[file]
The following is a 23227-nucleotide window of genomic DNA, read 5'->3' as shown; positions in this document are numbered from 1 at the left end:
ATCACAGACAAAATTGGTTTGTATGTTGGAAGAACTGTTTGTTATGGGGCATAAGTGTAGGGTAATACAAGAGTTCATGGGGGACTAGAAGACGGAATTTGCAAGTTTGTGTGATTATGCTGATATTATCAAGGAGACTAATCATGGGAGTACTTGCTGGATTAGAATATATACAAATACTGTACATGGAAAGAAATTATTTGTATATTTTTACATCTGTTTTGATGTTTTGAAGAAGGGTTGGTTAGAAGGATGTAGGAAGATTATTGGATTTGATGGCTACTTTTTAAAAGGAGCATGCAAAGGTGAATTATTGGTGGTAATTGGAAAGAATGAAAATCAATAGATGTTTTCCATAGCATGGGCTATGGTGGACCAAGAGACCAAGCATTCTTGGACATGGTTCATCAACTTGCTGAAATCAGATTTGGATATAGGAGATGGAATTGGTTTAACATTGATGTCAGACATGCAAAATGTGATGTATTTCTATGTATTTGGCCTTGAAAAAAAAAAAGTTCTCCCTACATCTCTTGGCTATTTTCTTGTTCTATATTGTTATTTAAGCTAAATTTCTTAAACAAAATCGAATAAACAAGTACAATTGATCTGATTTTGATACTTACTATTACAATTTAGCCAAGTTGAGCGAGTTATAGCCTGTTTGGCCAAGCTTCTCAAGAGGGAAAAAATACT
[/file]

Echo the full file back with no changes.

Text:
The following is a 23227-nucleotide window of genomic DNA, read 5'->3' as shown; positions in this document are numbered from 1 at the left end:
ATCACAGACAAAATTGGTTTGTATGTTGGAAGAACTGTTTGTTATGGGGCATAAGTGTAGGGTAATACAAGAGTTCATGGGGGACTAGAAGACGGAATTTGCAAGTTTGTGTGATTATGCTGATATTATCAAGGAGACTAATCATGGGAGTACTTGCTGGATTAGAATATATACAAATACTGTACATGGAAAGAAATTATTTGTATATTTTTACATCTGTTTTGATGTTTTGAAGAAGGGTTGGTTAGAAGGATGTAGGAAGATTATTGGATTTGATGGCTACTTTTTAAAAGGAGCATGCAAAGGTGAATTATTGGTGGTAATTGGAAAGAATGAAAATCAATAGATGTTTTCCATAGCATGGGCTATGGTGGACCAAGAGACCAAGCATTCTTGGACATGGTTCATCAACTTGCTGAAATCAGATTTGGATATAGGAGATGGAATTGGTTTAACATTGATGTCAGACATGCAAAATGTGATGTATTTCTATGTATTTGGCCTTGAAAAAAAAAAAGTTCTCCCTACATCTCTTGGCTATTTTCTTGTTCTATATTGTTATTTAAGCTAAATTTCTTAAACAAAATCGAATAAACAAGTACAATTGATCTGATTTTGATACTTACTATTACAATTTAGCCAAGTTGAGCGAGTTATAGCCTGTTTGGCCAAGCTTCTCAAGAGGGAAAAAATACT